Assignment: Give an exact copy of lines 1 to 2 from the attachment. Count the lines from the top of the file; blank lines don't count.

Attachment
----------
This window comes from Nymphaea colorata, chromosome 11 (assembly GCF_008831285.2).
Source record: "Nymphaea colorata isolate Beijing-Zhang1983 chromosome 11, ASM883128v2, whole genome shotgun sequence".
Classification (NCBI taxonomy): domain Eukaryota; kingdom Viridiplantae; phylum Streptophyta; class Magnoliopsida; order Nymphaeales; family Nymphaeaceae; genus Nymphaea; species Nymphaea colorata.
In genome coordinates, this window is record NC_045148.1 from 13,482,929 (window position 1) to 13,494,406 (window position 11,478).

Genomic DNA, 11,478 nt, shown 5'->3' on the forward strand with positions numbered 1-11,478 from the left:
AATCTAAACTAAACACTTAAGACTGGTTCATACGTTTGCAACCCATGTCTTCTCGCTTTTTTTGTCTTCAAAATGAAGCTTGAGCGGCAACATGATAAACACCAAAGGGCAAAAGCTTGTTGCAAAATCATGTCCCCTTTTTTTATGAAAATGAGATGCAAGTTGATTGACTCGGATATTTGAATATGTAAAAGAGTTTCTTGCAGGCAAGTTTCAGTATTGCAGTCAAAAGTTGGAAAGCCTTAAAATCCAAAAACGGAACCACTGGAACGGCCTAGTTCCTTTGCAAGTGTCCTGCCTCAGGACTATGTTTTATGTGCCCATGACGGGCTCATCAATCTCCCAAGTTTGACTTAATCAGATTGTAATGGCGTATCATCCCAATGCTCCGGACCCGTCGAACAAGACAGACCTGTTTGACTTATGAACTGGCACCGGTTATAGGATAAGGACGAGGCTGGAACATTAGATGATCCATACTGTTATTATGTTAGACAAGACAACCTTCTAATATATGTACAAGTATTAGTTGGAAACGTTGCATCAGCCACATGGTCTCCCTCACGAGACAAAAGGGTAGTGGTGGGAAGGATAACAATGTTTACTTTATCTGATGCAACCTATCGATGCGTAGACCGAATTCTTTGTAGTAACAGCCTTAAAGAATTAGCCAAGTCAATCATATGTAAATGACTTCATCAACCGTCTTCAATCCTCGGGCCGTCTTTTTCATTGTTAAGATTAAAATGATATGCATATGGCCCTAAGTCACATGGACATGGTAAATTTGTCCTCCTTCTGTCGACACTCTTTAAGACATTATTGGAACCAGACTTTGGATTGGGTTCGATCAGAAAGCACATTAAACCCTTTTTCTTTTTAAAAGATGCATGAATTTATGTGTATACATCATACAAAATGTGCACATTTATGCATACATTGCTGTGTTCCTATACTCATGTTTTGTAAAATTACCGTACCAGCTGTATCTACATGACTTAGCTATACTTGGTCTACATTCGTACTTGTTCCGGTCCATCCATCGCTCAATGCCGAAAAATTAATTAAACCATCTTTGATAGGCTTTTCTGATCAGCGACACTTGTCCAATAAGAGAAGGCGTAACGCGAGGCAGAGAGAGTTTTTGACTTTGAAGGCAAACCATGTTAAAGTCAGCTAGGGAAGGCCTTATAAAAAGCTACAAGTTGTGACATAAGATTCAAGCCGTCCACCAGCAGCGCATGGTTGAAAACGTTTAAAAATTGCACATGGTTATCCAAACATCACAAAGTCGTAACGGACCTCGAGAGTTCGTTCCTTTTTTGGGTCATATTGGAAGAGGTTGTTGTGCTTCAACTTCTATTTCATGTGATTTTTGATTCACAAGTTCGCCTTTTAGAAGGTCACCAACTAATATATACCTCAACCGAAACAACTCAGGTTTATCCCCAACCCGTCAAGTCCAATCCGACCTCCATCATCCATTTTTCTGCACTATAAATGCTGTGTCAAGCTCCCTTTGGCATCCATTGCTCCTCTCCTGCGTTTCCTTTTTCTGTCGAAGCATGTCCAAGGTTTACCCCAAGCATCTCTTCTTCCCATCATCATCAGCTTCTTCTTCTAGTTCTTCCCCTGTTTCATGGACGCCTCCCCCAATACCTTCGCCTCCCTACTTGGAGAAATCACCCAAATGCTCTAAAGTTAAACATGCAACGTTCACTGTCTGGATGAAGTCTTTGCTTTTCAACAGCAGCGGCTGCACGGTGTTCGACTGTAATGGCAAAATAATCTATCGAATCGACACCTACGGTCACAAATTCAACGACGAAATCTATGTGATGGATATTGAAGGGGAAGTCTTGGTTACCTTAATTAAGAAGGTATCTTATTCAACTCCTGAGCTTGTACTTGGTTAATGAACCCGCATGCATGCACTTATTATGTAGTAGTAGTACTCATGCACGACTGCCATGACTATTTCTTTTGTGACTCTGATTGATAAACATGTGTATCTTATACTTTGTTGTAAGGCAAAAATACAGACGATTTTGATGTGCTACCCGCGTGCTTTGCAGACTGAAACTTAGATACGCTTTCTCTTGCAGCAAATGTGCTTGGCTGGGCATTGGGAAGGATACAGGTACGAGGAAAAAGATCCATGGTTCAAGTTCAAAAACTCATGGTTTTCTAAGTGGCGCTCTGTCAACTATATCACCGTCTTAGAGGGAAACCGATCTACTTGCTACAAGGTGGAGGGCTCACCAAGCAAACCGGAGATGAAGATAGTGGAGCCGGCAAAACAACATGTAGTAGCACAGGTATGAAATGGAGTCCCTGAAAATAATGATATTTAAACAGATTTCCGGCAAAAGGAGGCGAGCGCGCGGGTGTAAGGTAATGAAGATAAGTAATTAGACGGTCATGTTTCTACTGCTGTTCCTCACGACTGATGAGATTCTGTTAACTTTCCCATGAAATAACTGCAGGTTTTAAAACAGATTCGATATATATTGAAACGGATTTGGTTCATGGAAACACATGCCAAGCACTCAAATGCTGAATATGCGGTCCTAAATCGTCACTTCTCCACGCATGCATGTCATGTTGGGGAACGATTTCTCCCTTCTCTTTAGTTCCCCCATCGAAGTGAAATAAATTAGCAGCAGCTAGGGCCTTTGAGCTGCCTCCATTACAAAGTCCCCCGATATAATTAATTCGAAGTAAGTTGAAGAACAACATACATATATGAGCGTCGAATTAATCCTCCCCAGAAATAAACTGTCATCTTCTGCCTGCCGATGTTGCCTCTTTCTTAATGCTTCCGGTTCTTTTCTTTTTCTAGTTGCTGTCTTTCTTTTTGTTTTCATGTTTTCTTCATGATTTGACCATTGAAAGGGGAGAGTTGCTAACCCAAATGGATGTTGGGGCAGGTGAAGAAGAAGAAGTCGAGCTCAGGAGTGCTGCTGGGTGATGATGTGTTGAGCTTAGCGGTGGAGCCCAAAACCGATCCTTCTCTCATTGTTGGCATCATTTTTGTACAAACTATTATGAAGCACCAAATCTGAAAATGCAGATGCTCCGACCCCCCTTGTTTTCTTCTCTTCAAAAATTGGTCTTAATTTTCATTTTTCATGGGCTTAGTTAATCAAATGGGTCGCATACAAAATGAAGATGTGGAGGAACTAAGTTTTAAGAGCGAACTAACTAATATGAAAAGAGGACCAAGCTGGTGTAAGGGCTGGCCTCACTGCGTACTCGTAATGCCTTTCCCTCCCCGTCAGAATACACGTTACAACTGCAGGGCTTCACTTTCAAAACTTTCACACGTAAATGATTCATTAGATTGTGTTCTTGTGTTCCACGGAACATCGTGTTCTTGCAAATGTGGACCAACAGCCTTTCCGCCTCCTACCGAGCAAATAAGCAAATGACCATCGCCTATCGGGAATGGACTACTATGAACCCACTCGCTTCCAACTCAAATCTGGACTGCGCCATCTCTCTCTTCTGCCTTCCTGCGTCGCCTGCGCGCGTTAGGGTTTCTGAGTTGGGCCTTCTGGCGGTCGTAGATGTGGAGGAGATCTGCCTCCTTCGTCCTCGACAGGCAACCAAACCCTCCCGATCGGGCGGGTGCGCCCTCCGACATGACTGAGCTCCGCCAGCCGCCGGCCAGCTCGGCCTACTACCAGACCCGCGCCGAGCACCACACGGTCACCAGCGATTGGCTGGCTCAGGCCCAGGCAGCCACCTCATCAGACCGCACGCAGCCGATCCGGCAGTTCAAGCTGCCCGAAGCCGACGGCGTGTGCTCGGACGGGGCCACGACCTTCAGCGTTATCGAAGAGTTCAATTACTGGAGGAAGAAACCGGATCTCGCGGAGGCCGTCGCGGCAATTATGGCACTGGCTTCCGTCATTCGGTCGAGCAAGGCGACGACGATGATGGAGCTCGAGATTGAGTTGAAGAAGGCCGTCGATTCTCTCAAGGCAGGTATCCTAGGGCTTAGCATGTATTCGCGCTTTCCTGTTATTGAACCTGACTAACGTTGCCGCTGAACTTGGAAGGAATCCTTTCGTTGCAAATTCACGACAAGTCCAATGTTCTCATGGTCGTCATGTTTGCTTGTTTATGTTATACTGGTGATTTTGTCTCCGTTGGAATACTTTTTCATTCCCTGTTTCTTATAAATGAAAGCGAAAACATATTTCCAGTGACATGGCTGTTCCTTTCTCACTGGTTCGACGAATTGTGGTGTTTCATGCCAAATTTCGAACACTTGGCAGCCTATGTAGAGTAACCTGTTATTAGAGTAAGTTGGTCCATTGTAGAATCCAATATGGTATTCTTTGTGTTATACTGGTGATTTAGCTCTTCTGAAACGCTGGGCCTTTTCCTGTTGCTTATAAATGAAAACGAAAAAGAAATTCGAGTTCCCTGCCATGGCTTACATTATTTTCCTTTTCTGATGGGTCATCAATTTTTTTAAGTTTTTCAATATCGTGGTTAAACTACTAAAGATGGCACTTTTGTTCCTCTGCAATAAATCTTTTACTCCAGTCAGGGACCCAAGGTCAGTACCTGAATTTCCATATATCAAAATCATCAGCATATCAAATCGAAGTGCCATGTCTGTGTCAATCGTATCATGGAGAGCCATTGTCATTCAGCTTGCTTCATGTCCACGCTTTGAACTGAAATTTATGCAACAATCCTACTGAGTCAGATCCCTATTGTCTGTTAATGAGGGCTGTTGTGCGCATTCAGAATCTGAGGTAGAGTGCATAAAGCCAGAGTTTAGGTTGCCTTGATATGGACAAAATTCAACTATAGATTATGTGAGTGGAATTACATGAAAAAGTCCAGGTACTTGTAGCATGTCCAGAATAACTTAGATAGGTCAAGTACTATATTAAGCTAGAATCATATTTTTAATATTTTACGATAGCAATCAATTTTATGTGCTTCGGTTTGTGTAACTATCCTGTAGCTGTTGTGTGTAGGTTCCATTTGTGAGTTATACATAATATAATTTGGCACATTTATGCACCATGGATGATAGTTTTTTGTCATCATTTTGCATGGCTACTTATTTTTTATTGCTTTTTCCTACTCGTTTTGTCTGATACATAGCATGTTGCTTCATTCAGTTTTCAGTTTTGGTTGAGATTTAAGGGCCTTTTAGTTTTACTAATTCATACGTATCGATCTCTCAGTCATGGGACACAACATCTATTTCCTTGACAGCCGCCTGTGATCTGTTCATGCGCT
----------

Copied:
This window comes from Nymphaea colorata, chromosome 11 (assembly GCF_008831285.2).
Source record: "Nymphaea colorata isolate Beijing-Zhang1983 chromosome 11, ASM883128v2, whole genome shotgun sequence".